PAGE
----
- The Washington Times - Tuesday, January 4, 2005

State Department officials say they still have no idea how many Americans may be missing in the Indian Ocean tsunami more than a week after the disaster, but expect the final tally may go as high as 100.

Secretary of State Colin L. Powell has said about 5,000 U.S. citizens still are “unaccounted for,” but consular officials say that figure represents only the number of “outstanding inquiries” from relatives and friends — not the actual number of people.

Many names appear on the list of inquiries, compiled from phone calls, more than once. A significant number of the callers who used the department’s designated number, 888/407-4747, provided very general information, such as that a person had plans to travel to Asia for the holidays.

Some of those who called inquired about people in places as far from the affected Indian Ocean region as Ecuador, officials said.

“There is not a one-to-one correlation between inquiries and individuals. There is some duplication,” State Department spokesman Adam Ereli told reporters. “I couldn’t give you a precise number of individuals we are looking for.”

A consular official said later that even an approximate number was not available.

“We have general ideas, but we have to follow up and resolve every single inquiry on the list,” the official said.

Mr. Ereli said the State Department has received about 20,000 inquiries since the Dec. 26 tsunami, caused by a powerful earthquake off the northern coast of the Indonesian island of Sumatra.

“We have been able to satisfactorily respond to three-quarters of those inquiries, or about 15,000,” he said. “That leaves us within the neighborhood of 5,000 inquiries that we have not been able to nail down.”

Officials said the number of American fatalities, which stands at 15, will definitely increase. But it could range from several dozen to more than 100, they said.

The death toll, however, is not likely to be as high as the several hundred citizens of some European countries, for whom Thailand and Sri Lanka are popular tourist destinations, the officials said.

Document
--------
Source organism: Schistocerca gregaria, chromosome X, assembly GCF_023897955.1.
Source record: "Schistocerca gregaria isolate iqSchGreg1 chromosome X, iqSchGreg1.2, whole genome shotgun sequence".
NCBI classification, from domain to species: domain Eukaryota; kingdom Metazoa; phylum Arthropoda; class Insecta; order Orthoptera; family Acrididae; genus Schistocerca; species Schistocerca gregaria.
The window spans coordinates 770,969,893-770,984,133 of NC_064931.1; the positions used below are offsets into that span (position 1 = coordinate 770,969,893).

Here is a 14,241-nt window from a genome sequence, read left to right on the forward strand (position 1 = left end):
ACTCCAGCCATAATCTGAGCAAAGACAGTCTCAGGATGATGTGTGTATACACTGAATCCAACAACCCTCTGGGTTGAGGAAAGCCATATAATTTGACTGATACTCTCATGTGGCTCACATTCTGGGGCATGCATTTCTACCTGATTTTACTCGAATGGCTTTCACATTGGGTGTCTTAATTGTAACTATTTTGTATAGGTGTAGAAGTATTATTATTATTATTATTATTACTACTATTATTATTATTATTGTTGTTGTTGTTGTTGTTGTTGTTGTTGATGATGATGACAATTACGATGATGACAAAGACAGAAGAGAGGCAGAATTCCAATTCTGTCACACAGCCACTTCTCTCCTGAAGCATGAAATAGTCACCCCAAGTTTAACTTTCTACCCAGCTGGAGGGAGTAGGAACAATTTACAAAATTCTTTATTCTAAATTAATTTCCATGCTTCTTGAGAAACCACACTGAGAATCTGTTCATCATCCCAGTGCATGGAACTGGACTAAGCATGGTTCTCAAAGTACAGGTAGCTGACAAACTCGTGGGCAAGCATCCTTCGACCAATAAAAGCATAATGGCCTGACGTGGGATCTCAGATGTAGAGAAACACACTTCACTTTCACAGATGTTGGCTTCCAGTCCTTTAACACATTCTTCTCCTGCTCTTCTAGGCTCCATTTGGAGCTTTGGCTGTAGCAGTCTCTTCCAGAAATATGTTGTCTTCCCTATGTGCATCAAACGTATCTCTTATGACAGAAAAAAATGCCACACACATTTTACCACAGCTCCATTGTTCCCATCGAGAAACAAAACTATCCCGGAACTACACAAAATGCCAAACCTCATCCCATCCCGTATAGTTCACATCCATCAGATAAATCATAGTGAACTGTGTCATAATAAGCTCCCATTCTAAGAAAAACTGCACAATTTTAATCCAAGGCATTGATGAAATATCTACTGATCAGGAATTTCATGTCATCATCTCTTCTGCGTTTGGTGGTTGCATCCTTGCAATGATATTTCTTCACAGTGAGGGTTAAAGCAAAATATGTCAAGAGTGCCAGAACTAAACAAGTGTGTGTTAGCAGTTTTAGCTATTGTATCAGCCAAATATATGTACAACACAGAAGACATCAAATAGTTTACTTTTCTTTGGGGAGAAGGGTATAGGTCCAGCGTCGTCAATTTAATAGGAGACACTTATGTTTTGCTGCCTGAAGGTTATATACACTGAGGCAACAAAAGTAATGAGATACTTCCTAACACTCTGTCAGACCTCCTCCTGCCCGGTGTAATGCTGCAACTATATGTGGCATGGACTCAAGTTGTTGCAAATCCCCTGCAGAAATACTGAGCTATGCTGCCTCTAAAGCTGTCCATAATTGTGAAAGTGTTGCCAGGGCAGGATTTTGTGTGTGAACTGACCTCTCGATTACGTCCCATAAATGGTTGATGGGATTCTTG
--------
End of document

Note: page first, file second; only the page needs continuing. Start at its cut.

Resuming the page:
They pointed out that the calls received in the past week have been very helpful in the effort to find and help Americans who suffered from the tsunami. But they also asked that people who have called and have since heard from the person they reported as missing to call again so the person’s name can be taken off the list.

“Similarly, we would urge people in the region, if you have access to a phone and you haven’t contacted your family, please do so, because you may not be aware of it, but they may be calling about you,” Mr. Ereli said.

What makes working from the list particularly difficult is that some callers have given names of people who were not in any of the affected countries at the time of the tsunami — some had already left, while others had not yet arrived — because they did not have specific enough information, the officials said.

In such cases, the U.S. embassies and consulates work with immigration authorities to determine whether and when a person entered and left the country, Mr. Ereli said. If a person has been in the country, the next points of contact are hotels and local authorities, he added.

He said embassy employees try to meet as many returning Americans as they can at airports and provide assistance. Those who have lost their belongings are issued temporary passports and given $100 for emergency needs.

The State Department has two task forces working around the clock in Washington and dozens of consular officers on the ground helping to track down U.S. citizens.

“We are drawing on our consular experts in the region to come and provide temporary duty and assist those already in Thailand, already in Sri Lanka, already in Indonesia to handle the increased workload,” Mr. Ereli said. “As, I think, we need more people, we’ll draw on other consular officials from basically a wider pool.”



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